Italy is the big new risk

Christopher Dembik

Head of Macro Analysis, Saxo Bank Group
Christopher Dembik joined Saxo Bank Group in 2014 and has been the Head of Macro Analysis since 2016. He focuses on delivering analysis of monetary policies and macroeconomic developments globally as defined by fundamentals, market sentiment and technical analysis.

A draft of a purported programme for government between Italy's Eurosceptic Five Star and the far-right League seems to confirm that Italy may become a major issue for financial markets and the euro if a such a government were established.

The draft includes:

•  a shadow cabinet
dropping Russia sanctions
mechanism to leave the euro
change EU treaties, stability rules
commit to NATO but wants to revisit Italy's role in some missions
ask the ECB to cancel Italy's €250bn debt

It might sound quite improbable and unrealistic but it looks like the two coalition partners are betting that a Eurosceptic European Parliament would be able to control the Commission. I doubt this very much since the Franco-German pair still has strong leverage over European institutions. But what is certain is that we should get ready to face a significant victory for  Eurosceptic parties at the 2019 European election.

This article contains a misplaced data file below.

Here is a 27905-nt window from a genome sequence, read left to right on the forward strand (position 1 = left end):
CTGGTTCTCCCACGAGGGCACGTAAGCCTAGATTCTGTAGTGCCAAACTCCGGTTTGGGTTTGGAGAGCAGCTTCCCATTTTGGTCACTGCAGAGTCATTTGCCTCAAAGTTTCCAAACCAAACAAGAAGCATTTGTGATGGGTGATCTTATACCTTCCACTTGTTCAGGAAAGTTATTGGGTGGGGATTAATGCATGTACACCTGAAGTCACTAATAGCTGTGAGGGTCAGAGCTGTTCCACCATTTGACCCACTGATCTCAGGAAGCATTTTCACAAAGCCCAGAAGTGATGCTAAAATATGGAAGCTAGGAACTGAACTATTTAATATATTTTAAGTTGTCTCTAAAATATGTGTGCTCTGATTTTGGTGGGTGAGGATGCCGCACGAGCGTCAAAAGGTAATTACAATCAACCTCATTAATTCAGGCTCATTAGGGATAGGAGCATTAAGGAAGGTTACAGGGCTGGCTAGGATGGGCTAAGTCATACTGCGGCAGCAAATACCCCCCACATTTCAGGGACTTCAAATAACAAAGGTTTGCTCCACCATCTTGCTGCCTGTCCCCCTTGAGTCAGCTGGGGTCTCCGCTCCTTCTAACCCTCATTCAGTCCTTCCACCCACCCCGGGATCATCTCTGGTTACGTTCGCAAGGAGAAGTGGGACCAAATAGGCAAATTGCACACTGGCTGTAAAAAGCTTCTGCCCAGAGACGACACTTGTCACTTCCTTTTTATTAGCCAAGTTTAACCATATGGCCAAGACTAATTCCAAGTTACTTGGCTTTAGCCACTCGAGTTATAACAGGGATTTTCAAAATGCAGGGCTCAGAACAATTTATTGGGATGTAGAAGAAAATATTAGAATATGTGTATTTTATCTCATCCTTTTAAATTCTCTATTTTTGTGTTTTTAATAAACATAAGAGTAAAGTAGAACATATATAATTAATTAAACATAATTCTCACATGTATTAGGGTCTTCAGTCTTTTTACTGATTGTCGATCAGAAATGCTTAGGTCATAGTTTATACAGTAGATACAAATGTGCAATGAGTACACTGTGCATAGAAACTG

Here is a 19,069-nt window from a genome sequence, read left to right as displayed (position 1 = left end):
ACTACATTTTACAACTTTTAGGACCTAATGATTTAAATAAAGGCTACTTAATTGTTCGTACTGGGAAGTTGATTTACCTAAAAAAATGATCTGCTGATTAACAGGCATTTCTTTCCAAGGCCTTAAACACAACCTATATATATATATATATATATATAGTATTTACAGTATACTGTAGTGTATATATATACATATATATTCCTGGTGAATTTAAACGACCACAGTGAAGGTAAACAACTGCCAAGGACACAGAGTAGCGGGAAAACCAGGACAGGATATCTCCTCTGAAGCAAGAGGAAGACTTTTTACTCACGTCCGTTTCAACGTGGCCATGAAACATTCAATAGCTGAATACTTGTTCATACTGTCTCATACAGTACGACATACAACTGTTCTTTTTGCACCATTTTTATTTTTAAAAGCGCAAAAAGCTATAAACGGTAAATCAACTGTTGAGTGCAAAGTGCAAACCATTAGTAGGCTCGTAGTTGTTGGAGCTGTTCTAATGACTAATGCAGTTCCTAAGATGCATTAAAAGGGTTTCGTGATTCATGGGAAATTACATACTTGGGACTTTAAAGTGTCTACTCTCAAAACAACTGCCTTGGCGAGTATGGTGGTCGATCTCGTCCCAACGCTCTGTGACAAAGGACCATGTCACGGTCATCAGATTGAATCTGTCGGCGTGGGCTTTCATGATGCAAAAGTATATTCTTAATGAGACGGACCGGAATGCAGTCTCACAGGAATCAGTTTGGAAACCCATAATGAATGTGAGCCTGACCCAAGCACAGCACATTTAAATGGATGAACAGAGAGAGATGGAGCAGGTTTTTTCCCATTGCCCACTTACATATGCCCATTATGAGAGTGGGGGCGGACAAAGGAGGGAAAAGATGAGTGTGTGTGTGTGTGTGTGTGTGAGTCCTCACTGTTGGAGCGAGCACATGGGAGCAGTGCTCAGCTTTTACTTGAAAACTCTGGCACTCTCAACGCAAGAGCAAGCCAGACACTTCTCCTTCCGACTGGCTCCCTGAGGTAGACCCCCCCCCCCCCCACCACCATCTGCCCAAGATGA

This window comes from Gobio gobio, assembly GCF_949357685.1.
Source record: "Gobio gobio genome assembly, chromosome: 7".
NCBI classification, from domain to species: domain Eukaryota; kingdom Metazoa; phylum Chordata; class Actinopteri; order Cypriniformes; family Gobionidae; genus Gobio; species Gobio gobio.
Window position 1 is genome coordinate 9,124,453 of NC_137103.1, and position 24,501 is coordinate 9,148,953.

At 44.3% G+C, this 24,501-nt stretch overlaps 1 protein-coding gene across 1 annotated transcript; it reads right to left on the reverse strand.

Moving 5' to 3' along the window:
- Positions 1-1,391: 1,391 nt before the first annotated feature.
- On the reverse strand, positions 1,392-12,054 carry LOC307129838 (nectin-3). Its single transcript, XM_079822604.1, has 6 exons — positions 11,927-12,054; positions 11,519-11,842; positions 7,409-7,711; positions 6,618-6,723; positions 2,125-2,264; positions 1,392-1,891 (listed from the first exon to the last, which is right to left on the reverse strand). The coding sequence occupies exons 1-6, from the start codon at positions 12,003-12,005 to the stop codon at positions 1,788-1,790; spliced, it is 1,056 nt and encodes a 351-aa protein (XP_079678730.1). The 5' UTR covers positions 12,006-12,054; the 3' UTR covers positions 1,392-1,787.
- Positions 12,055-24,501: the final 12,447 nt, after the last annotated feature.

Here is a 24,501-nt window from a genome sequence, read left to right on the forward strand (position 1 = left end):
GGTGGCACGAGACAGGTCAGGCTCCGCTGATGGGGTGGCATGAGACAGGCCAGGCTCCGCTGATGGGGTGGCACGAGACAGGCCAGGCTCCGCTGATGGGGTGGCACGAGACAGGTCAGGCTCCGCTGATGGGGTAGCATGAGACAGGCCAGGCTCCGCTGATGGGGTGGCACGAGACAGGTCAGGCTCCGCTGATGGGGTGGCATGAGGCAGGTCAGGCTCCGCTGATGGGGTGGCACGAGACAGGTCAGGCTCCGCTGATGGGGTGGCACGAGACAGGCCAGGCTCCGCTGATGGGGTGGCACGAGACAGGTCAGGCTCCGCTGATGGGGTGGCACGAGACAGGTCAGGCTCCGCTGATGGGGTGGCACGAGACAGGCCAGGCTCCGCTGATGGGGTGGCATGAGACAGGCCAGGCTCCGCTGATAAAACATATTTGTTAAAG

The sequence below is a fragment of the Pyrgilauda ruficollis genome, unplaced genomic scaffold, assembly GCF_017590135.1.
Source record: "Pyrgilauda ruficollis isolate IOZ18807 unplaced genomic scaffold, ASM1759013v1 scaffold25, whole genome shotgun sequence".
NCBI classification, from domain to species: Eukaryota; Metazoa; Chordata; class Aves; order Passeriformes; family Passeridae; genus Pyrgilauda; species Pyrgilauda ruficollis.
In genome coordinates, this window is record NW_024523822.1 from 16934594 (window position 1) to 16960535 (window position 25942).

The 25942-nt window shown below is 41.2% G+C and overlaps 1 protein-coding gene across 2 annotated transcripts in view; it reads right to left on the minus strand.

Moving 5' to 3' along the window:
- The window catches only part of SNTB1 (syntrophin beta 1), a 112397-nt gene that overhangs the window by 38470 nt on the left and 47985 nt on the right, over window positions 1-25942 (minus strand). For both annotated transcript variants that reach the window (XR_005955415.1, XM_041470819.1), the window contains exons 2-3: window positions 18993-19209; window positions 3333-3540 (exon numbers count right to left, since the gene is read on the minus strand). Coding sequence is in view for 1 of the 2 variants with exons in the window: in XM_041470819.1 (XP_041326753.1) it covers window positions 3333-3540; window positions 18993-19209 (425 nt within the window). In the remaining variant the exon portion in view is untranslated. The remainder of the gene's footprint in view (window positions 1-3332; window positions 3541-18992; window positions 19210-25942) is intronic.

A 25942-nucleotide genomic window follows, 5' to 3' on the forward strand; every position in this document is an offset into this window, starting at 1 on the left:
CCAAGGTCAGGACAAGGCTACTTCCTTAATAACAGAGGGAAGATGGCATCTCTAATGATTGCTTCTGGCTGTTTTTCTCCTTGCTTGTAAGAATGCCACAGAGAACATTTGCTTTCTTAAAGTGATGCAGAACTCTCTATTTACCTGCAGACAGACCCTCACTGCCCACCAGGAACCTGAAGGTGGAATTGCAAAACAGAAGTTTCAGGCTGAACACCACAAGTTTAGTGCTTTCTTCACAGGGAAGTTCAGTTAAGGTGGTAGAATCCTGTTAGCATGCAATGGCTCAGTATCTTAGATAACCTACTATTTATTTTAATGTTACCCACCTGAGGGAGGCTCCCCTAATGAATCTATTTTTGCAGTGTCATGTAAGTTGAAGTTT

Obviously, the document is a draft and it has been leaked for a reason, probably because some of these points may be stalling negotiations.

However, it is still worrying and it is another concern for the euro. This leak happens at the worst possible moment:

yesterday, eurusd broke lower and there were new highs in US 2-yr and 10-yr yields
Italy's credit impulse is sluggish meaning growth is doomed to decline
data published yesterday for Germany confirms the euro area growth has reached a plateau, probably in Q4 2017 – the Goldilocks economy is definitively over
Quantitative tightening is adding downward pressure to the equity market
The one-year moving average geopolitical risk index is close to peaking

All of that seems to favour the USD vs the euro and most of the other currencies. If Italy becomes the new risk for the market, investors will look for a safe haven and, as usual, this means being long USD.

 
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